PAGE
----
Quarterback Tony Romo celebrates a touchdown by Felix Jones against the Philadelphia Eagles at Cowboys Stadium on January 3, 2010 in Arlington, Texas. Cowboys win 24-0.
Jerry Jones stuck to his pre-draft declaration that the Dallas Cowboys wouldn't be "hostage to any position," despite obvious holes on the offensive line and at safety. The Cowboys owner backed that up with his first two picks of the NFL draft, trading up to get receiver Dez Bryant and linebacker Sean Lee.
On the third day, Dallas finally addressed its two primary needs after moving down and getting an extra pick. Dallas got defensive back-kick returner Akwasi Owusu-Ansah from NCAA Division II Indiana-Pennsylvania with the 126th overall pick Saturday, after sliding down seven spots in a fourth-round swap of picks with Miami. That also got the Cowboys an extra pick in the sixth round, which Jones used on Notre Dame offensive tackle Sam Young at 179th overall.
The Cowboys got Texas Tech cornerback Jamar Wall with their other sixth-round pick, 196th overall, and selected defensive tackle Sean Lissemore from William and Mary with the 234th overall pick in the seventh round.
Owusu-Ansah saw time at cornerback and free safety at IUP, where he had nine returns for touchdowns in his career (four punts, three kickoffs, one interception, one fumble). Secondary coach Dave Campo said the Cowboys plan to use the 6-foot, 207-pound Owusu-Ansah as a safety.
"I feel real comfortable. Most of the plays I made as college were at safety," Owusu-Ansah said. "They told me to get ready to compete and it is going to be a grind." Owusu-Ansah, whose parents are from Ghana, was born in Gainesville, Fla., and grew up in Columbus, Ohio. He didn't play organized football until eighth grade, then was a high school running back who didn't get any Division I scholarship offers, though he is still a big Ohio State fan.
Hampered by a dislocated left shoulder last season, Owusu-Ansah had surgery last month and is expected to be fully recovered in time for the start of training camp in late July. He will still be part of the team's rookie minicamp next week -- "It will be a more mental minicamp for me," he said.
Needing to add depth after releasing five-time Pro Bowl left tackle Flozell Adams and safety Ken Hamlin earlier this month, the Cowboys instead used their only two picks in the first three rounds for a receiver and a linebacker. With the addition of Bryant from Oklahoma State, the Cowboys have given receivers Patrick Crayton and Sam Hurd permission to seek trades. Crayton had 37 catches for 622 yards and five touchdowns last season and was also the team's primary punt returner, averaging 12.1 yards per return with two TDs.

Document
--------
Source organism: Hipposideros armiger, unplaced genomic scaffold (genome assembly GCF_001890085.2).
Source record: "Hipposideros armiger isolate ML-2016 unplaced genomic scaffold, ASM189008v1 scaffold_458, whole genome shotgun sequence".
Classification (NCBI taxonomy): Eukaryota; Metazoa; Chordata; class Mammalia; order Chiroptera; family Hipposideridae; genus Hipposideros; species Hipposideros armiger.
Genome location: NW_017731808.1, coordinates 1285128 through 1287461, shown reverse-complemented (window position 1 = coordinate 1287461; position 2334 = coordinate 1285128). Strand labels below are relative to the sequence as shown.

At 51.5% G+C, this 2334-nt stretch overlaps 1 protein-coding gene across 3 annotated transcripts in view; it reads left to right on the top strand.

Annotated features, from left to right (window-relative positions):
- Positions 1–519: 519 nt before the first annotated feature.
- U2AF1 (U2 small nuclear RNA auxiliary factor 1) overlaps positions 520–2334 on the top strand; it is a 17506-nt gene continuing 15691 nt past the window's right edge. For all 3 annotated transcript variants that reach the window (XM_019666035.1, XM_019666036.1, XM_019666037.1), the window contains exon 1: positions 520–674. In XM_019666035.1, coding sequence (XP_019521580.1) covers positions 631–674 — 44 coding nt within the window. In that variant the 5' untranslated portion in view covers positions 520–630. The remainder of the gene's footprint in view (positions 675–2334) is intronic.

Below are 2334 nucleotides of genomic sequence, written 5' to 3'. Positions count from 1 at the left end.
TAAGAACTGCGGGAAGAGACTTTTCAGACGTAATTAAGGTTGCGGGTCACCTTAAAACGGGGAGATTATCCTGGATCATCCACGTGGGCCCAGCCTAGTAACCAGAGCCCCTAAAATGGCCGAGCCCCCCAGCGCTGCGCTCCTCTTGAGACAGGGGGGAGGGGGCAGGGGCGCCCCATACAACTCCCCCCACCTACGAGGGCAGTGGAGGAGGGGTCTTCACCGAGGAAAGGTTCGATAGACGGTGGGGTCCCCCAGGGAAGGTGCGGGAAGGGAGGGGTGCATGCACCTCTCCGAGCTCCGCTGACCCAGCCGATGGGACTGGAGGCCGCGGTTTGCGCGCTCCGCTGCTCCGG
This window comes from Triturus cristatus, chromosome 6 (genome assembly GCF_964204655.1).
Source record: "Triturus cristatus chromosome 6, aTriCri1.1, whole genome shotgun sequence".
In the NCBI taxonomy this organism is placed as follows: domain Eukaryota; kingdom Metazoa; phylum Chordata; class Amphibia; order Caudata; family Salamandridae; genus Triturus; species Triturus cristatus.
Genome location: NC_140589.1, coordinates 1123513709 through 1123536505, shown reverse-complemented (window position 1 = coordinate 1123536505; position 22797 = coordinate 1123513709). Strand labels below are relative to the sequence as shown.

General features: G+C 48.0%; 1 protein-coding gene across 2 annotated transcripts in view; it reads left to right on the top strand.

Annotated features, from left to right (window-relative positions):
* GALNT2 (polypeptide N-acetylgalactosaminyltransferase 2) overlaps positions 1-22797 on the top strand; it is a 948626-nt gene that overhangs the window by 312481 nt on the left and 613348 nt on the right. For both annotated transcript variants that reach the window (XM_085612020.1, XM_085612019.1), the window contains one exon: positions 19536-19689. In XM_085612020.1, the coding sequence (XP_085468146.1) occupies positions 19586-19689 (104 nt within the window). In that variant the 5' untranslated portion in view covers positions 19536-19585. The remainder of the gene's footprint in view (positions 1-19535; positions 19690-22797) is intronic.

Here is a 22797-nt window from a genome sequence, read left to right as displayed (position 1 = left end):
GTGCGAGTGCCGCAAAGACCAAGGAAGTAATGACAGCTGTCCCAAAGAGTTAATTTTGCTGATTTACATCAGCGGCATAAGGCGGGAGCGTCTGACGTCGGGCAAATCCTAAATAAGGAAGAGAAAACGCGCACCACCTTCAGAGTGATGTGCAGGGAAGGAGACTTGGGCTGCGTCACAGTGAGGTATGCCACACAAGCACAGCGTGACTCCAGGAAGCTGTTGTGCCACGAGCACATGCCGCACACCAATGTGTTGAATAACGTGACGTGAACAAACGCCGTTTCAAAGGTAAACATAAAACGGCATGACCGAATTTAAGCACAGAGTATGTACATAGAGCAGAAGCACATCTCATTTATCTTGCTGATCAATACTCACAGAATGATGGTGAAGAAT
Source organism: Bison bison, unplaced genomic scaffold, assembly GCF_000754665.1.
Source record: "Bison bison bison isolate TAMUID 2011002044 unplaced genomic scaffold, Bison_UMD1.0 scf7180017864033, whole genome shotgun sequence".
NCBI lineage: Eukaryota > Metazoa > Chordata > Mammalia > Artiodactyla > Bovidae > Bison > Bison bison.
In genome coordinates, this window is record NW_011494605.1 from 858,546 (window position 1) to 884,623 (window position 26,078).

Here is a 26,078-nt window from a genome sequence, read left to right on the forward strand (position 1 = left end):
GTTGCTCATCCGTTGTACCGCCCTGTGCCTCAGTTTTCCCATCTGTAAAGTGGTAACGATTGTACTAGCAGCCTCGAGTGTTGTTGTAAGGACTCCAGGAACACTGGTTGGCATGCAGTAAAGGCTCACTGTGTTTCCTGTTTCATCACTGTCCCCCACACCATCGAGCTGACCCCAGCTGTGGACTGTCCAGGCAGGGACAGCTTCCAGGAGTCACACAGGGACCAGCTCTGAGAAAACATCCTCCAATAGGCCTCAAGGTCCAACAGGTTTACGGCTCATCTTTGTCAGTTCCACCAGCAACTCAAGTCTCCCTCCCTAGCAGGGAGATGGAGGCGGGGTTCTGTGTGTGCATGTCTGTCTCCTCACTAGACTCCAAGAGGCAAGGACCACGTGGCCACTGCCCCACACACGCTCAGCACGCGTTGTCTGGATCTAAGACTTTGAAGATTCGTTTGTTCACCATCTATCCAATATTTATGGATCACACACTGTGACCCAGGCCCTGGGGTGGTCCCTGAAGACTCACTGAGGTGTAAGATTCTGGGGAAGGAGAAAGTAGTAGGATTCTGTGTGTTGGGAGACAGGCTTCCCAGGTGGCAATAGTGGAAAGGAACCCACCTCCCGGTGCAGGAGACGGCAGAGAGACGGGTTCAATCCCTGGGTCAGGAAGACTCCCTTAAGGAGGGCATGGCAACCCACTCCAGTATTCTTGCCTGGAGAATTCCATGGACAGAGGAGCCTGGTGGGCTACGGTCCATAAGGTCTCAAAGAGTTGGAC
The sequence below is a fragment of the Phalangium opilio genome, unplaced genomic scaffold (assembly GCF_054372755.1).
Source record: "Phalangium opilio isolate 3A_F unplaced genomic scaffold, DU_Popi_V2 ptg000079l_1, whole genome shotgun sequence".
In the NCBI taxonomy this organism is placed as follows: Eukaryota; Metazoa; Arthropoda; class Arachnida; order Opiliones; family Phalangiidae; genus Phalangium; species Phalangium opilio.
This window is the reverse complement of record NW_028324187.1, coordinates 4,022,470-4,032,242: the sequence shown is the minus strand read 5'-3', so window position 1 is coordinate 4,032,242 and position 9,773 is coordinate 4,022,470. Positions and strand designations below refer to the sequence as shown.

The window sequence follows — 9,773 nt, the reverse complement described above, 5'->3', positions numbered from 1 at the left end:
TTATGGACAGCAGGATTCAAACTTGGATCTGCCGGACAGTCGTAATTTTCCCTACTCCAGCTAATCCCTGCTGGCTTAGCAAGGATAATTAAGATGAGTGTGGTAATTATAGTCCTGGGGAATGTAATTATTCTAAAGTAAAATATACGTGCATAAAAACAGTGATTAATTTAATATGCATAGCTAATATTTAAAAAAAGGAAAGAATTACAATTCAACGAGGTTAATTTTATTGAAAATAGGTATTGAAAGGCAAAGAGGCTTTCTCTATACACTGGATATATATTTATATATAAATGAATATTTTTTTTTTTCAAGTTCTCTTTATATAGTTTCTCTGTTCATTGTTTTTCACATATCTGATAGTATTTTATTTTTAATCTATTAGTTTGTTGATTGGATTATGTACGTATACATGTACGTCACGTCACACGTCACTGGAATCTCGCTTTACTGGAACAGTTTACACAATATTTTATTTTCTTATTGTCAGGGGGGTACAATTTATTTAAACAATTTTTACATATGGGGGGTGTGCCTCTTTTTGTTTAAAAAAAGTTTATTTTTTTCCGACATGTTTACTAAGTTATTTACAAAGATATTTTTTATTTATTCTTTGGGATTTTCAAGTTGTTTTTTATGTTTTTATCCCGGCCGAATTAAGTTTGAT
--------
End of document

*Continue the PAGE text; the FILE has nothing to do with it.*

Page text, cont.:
Lee, who missed 2008 with a torn ligament in his right knee and the final three games for Penn State last season with a sprained left knee, joins an impressive group of Cowboys linebackers with Bradie James, Keith Brooking, Anthony Spencer and DeMarcus Ware. Lee will be on the inside of the 3-4 system with James (181 tackles last season) and Brooking (156).
Campo reiterated the plans for third-year player Alan Ball to be a factor in replacing Hamlin. Ball started three games Hamlin missed while injured last season. The Cowboys also have veteran safety Gerald Sensabaugh, a restricted free agent Jones has said he wants to sign to a long-term contract.
Fourth-year player Doug Free is expected to replace Adams at left tackle, though his seven starts at the end of last season came at right tackle for injured Marc Colombo. But Jones still wanted to add depth at offensive line for now and the future.
Offensive tackle Robert Brewster was a third-round pick last April who didn't get to play for the Cowboys last season after suffering a torn pectoral muscle. Young was a four-year starter at Notre Dame, where the 6-foot-7, 305-pound tackle became the first player in school history to make his collegiate debut as a starting offensive lineman and the only Irish player to start 50 consecutive games.
"I've worked my butt off to get where I am and you play the game to be involved and not watch from the sidelines. So I will definitely be doing all I can as far as trying to get on the field," Young said. "Coach (Charlie) Weis definitely prepared me on the Xs and Os and the offense he ran. And he won two Super Bowls with it."
Young, from the same Florida high school as Hall of Fame receiver Michael Irvin, said he doesn't care whether he plays on the left or right side for the Cowboys. "They haven't really said," Young said. "I'm one of those guys, if you put me in, I'll do it. If you want me to play quarterback, I'll do that." The Cowboys certainly would rather have Young protecting Tony Romo